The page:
Now efficiency, noise, sustained performance... those are different topics :D
 

DrMrLordX

Lifer
Apr 27, 2000
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I think the same applies to all vendors, AMD is also punishing inadequate cooling by dropping clocks if temp rises.
I mean, sort of? AMD is still offering generational improvement. Matisse is very temperature-sensitive, but if you compare it to Pinnacle Ridge, you'll see what I'm talking about. Just because a 3900x can only rarely hit 4.6 GHz running defaults doesn't mean you're missing out on anything (you aren't).

Reviews will tell us more about how much better Comet Lake-S is than Coffee Lake-S. But i would not expect TVB to kick in all that often. I still expect to see the 10900k as a 9900k with two more cores, and that's about it. That won't make it much more of an ST monster than the 9900k except in a few niche applications (like Dolphin emulation).
 

coercitiv

Diamond Member
Jan 24, 2014
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I mean, sort of? AMD is still offering generational improvement. Matisse is very temperature-sensitive, but if you compare it to Pinnacle Ridge, you'll see what I'm talking about. Just because a 3900x can only rarely hit 4.6 GHz running defaults doesn't mean you're missing out on anything (you aren't).
My 1600X throttles to keep 75C Tdie (semi-passive setup), how does Mattisee behave?
 

DrMrLordX

Lifer
Apr 27, 2000
16,352
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My 1600X throttles to keep 75C Tdie (semi-passive setup), how does Mattisee behave?
It'll run all the way up to 95C if you let it, though you get a worse voltage/clockspeed curve as temp rises. In effect, you lose some clocks, mostly in heavy MT applications that can bring about those temperatures. It technically isn't throttling though, at least not until it bounces off that 95C temp (and some users like @VirtualLarry have gone right past that limit, albeit on early and possibly buggy hardware). Sadly, it does not respond all that well to bulk ambient cooling (high-capacity water cooling). You're more limited by thermal resistance beyond a certain point. With Intel's current generation of 14nm CPUs, they're more like old-school Piledriver: "If you can cool it, you can clock it". Bulk capacity goes a longer way on those chips. If somebody put my cooling rig on a 10900k, you would probably see those 4.9 GHz all-core TVB clocks.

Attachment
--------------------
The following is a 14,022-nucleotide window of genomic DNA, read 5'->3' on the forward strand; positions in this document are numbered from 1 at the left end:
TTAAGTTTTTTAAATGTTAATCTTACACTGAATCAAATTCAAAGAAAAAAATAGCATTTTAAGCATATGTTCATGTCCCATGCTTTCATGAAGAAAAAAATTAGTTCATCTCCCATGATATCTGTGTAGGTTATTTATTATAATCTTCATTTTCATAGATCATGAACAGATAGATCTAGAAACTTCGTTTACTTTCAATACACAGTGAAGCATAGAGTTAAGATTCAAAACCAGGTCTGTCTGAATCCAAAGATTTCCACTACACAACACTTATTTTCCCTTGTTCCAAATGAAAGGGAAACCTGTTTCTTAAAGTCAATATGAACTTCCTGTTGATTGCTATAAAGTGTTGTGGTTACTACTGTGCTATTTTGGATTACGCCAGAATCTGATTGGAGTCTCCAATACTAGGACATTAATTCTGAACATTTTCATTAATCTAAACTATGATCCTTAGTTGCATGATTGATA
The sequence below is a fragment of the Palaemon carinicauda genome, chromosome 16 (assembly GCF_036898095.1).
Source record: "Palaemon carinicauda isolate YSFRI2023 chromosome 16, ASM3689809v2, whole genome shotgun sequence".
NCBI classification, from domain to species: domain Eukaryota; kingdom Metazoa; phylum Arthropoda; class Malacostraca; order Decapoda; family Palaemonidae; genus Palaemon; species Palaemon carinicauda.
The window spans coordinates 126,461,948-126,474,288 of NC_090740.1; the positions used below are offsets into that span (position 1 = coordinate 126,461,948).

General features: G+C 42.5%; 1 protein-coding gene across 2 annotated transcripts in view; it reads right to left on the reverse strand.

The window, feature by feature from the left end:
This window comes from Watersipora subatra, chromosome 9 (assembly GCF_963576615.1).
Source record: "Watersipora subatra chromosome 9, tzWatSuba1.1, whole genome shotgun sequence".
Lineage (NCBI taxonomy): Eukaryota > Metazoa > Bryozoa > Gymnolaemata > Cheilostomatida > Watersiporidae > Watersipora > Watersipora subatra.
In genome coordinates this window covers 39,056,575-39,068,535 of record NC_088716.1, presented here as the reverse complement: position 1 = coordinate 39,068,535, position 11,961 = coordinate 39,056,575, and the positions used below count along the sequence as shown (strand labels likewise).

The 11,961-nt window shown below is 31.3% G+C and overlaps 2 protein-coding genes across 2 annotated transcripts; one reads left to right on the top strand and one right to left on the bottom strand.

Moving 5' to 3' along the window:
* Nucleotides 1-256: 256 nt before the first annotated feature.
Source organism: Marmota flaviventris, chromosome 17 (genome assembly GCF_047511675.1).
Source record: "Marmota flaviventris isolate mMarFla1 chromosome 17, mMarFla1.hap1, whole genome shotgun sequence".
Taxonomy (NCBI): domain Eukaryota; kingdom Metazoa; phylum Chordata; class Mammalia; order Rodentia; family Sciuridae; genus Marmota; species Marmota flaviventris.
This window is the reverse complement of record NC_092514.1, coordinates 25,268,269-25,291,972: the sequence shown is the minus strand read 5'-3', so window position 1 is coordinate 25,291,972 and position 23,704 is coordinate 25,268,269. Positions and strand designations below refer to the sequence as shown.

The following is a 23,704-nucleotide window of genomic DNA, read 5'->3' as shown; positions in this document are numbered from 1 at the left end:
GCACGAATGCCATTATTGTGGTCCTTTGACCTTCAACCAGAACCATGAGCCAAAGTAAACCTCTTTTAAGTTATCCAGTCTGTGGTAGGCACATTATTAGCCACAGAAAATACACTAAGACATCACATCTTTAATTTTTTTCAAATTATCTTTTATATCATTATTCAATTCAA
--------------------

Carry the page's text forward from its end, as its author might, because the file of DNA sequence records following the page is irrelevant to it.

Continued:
piokos

Senior member
Nov 2, 2018
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its a 240 mm AIO, thats all they said. It is comical how hot it is. When a 3950x can run 16 cores cooler than this 10 core heatwave. On a 240 mm AIO (I have one)
Cooler as in what: 80*C with Tmax=95*C?
10900K does 90*C with Tmax=100*C.
Yes, it's hotter. But it's not exactly a huge difference.

Heat is another story. Obviously 14nm is less efficient and will pull more.
But it's also less dense, so in the end a 3950X (limit 150W?) and 10900K (limit 250W) require similar cooling.
 

Dave2150

Senior member
Jan 20, 2015
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Remember, that's only achievable via TVB. Which users probably won't see much in newer multithreaded games. Might be great for emulators, SCII, and some other stuff that already makes an Intel chip a must-have for people serious about ST performance.
No new multi-threaded games come anywhere close to fully utilising 10 cores. We're at the point where some new games actually use 5-6 cores, no more. Hence the 10900k will not come close to 90C during normal gaming, and will be able to turbo high :)